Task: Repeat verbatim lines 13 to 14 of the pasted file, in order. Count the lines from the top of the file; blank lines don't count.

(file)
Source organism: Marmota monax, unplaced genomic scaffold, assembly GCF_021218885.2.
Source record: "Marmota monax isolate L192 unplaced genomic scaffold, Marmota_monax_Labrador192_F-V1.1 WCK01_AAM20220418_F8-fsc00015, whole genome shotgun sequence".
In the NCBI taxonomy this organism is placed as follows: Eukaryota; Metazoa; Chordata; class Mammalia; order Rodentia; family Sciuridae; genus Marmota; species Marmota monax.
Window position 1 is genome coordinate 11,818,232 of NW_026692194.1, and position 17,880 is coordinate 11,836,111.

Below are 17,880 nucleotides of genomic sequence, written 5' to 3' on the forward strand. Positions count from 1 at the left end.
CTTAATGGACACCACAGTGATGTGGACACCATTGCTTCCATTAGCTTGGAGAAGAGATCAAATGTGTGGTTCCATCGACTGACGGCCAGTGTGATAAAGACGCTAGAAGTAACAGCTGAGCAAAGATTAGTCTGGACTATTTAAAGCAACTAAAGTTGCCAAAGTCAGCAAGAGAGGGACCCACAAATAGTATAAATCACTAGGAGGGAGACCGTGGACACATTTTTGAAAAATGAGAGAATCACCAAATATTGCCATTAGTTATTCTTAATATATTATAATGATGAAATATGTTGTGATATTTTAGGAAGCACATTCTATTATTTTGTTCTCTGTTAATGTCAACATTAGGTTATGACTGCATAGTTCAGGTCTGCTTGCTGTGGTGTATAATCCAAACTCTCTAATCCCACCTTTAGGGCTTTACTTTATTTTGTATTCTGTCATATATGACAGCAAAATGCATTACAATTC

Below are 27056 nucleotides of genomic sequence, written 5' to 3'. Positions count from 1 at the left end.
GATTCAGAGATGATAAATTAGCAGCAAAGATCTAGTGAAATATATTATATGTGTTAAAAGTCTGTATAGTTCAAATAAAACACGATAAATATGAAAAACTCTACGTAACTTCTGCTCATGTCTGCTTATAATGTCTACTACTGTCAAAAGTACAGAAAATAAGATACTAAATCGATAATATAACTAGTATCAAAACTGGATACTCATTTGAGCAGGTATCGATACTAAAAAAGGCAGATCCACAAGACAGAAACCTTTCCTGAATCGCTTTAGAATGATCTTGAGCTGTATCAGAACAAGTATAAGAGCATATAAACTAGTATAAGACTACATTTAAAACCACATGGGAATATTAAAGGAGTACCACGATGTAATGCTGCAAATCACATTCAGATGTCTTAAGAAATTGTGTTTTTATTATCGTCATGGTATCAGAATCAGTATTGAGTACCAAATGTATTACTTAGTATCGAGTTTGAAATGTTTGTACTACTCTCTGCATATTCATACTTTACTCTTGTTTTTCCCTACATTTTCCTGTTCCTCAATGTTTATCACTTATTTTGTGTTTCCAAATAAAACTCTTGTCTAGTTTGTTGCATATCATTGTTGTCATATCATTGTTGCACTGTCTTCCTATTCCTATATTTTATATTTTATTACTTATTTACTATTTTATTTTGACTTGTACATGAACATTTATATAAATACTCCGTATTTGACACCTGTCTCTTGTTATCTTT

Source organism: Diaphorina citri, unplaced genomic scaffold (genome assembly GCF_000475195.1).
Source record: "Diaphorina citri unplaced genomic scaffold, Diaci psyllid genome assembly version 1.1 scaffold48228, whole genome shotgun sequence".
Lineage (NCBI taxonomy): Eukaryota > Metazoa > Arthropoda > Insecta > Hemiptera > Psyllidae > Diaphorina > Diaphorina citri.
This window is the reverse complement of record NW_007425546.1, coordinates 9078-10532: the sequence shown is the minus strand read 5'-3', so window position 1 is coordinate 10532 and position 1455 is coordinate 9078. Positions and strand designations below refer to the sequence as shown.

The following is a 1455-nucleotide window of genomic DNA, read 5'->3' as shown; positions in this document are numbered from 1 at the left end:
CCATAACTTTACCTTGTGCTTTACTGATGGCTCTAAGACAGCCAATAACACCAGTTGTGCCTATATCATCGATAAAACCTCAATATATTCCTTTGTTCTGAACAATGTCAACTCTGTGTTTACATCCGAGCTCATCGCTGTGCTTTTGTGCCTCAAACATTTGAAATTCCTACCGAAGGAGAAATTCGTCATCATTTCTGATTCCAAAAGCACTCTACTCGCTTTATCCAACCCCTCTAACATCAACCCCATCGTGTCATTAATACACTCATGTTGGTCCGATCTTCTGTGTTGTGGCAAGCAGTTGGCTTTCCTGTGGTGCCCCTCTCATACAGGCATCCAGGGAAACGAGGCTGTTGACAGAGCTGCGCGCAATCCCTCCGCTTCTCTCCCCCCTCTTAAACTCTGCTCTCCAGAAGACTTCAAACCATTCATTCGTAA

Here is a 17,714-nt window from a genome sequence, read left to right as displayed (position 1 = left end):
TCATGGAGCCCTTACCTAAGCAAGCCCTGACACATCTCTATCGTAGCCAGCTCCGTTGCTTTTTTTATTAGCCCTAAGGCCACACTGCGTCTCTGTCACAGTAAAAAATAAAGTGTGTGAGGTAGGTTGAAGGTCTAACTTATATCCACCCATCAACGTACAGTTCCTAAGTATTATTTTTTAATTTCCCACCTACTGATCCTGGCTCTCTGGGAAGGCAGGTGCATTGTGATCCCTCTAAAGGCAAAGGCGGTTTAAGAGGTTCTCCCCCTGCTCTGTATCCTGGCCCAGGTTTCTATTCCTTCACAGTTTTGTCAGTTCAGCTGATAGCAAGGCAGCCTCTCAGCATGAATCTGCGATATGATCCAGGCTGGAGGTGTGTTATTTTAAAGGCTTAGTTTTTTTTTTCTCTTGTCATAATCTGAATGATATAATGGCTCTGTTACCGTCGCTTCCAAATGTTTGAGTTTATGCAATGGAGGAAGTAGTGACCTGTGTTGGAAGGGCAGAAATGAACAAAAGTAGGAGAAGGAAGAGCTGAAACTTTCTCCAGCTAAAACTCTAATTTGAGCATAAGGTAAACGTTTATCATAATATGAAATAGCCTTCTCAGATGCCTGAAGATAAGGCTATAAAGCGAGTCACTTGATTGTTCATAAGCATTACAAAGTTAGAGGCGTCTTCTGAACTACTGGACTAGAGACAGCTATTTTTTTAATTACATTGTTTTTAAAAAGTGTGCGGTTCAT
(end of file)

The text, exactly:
The following is a 1455-nucleotide window of genomic DNA, read 5'->3' as shown; positions in this document are numbered from 1 at the left end:
CCATAACTTTACCTTGTGCTTTACTGATGGCTCTAAGACAGCCAATAACACCAGTTGTGCCTATATCATCGATAAAACCTCAATATATTCCTTTGTTCTGAACAATGTCAACTCTGTGTTTACATCCGAGCTCATCGCTGTGCTTTTGTGCCTCAAACATTTGAAATTCCTACCGAAGGAGAAATTCGTCATCATTTCTGATTCCAAAAGCACTCTACTCGCTTTATCCAACCCCTCTAACATCAACCCCATCGTGTCATTAATACACTCATGTTGGTCCGATCTTCTGTGTTGTGGCAAGCAGTTGGCTTTCCTGTGGTGCCCCTCTCATACAGGCATCCAGGGAAACGAGGCTGTTGACAGAGCTGCGCGCAATCCCTCCGCTTCTCTCCCCCCTCTTAAACTCTGCTCTCCAGAAGACTTCAAACCATTCATTCGTAA